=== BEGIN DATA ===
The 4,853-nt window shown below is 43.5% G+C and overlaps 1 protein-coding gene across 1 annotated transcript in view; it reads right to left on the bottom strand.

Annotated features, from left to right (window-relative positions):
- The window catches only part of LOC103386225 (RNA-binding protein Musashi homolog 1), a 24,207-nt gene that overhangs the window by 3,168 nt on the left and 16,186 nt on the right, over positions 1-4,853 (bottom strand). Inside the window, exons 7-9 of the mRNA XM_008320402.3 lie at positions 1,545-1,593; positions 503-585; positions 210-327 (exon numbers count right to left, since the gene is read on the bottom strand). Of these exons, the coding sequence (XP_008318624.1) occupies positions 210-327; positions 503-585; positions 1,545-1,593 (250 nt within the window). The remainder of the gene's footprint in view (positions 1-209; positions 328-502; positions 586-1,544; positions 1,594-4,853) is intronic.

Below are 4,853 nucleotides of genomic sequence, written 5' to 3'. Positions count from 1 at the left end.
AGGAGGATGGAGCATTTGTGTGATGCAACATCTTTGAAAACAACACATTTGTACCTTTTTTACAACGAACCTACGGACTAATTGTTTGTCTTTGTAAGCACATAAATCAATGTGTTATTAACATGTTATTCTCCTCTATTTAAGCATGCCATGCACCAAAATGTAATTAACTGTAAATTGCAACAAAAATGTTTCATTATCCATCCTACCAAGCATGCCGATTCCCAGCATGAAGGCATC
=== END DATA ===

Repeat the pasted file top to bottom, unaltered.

The 4,853-nt window shown below is 43.5% G+C and overlaps 1 protein-coding gene across 1 annotated transcript in view; it reads right to left on the bottom strand.

Annotated features, from left to right (window-relative positions):
- The window catches only part of LOC103386225 (RNA-binding protein Musashi homolog 1), a 24,207-nt gene that overhangs the window by 3,168 nt on the left and 16,186 nt on the right, over positions 1-4,853 (bottom strand). Inside the window, exons 7-9 of the mRNA XM_008320402.3 lie at positions 1,545-1,593; positions 503-585; positions 210-327 (exon numbers count right to left, since the gene is read on the bottom strand). Of these exons, the coding sequence (XP_008318624.1) occupies positions 210-327; positions 503-585; positions 1,545-1,593 (250 nt within the window). The remainder of the gene's footprint in view (positions 1-209; positions 328-502; positions 586-1,544; positions 1,594-4,853) is intronic.

Below are 4,853 nucleotides of genomic sequence, written 5' to 3'. Positions count from 1 at the left end.
AGGAGGATGGAGCATTTGTGTGATGCAACATCTTTGAAAACAACACATTTGTACCTTTTTTACAACGAACCTACGGACTAATTGTTTGTCTTTGTAAGCACATAAATCAATGTGTTATTAACATGTTATTCTCCTCTATTTAAGCATGCCATGCACCAAAATGTAATTAACTGTAAATTGCAACAAAAATGTTTCATTATCCATCCTACCAAGCATGCCGATTCCCAGCATGAAGGCATC